Finding balance in foreign trade

Finding balance in foreign trade

AS The Daily Star reported on Tuesday, Bangladesh’s trade deficit nearly doubled to USD 8.62 billion in the first half of fiscal year 2017-2018 (FY17-18), according to Ahsan Mansur, executive director of Policy Research Institute of Bangladesh, raising concerns among experts about the possibilities of the Taka depreciating against the US dollar and pressure on the country’s foreign reserves increasing.

The main cause for this has been imports, which went up by 25.76 percent year-on-year during July-December to USD 26.31 billion in 2017, according to Bangladesh Bank (BB) data; offsetting export growth of USD 17.69 billion (7.8 percent) such that the trade gap could surpass USD 19 billion in FY17-18, should the trend remain unchanged.

First half current account deficit in FY17-18 was already at its all-time high; USD 4.76 billion in contrast to USD 543 million in FY16-17. USD 40.23 billion worth of letters of credit were opened, also up 74.76 percent year-on-year, with import orders nearly doubling—led by purchases for the Rooppur nuclear power plant which amounted to USD 28.25 billion. That aside, the other most notable increases took place in the import of rice because of crop losses, capital machinery or industrial equipment used for production, and industrial raw materials.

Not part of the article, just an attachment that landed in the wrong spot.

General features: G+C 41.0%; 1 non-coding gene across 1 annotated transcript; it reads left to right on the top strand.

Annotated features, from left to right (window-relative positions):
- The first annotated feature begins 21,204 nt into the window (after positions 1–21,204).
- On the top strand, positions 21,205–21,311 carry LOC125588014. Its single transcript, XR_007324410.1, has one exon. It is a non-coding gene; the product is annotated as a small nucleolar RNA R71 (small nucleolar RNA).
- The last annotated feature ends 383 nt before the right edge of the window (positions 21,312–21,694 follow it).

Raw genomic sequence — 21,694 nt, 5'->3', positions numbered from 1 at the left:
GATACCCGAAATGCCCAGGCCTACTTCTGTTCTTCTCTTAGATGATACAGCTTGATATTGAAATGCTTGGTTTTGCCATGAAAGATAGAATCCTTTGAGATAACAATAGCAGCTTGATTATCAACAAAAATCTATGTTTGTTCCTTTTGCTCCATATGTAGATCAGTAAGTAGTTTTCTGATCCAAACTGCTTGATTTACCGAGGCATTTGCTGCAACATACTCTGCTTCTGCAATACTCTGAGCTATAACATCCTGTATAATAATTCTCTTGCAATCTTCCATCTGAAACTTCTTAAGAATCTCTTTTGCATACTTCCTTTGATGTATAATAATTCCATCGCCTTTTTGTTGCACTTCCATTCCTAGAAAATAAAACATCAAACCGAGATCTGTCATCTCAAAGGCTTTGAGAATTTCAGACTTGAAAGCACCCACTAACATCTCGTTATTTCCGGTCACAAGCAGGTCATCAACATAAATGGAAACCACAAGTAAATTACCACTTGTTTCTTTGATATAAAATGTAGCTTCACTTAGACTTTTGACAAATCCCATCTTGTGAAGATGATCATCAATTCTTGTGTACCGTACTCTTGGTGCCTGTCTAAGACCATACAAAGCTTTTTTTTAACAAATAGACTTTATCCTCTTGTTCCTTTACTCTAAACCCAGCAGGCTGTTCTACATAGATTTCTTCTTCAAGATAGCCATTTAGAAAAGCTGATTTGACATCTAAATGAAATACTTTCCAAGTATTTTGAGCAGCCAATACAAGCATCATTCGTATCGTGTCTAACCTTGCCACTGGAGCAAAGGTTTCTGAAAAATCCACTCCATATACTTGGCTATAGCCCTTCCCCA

And that is not necessarily a bad thing (except in the case of crops). Because increased imports of capital machinery and industrial raw materials could increase overall output capacity in future and be indicative of growing confidence among businesses and investors. To achieve the right balance in foreign trade, therefore, the focus of policymakers should have been on formulating consistent and coherent export maximisation strategies.

That, however, has not been the case. This may be a little tricky to see at first glance, as export data does seem to indicate otherwise. For example, export earnings in July soared 26.54 percent to USD 3.2 billion led by garment, whose shipments rose 17.08 percent year-on-year to USD 2.47 billion in the month starting FY17-18, marking a strong rebound from FY16-17 that concluded in June, according to data from the Export Promotion Bureau.

In August, exports reached USD 3.64 billion, the highest in a single month in the country’s history, going up 10.64 percent from a year earlier and 13.75 percent from the previous month. In December, exports again increased by 8.42 percent over the same month in FY16-17, with garments fetching USD 14.77 billion in the first six months, up 7.75 percent from the same period a year ago, while export of jute and jute goods jumped 21.48 percent to USD 574.06 million. Yet, if we look at government policies in regard to the exports of garment and jute alone in that time-period, or their complete absence at key moments, the inconsistencies and incoherence become glaringly apparent.

To start with, what is interesting is that garment export struggled in the latter half of FY16-17, experiencing a decline even of 4.49 percent year-on-year in February; and surprisingly soaring in July, despite the European Union, which accounts for over 54 percent of our exports, banning direct cargo flights from Dhaka to the 28-nation bloc in June, following the lead of the UK (who just lifted the ban yesterday), Australia and Germany.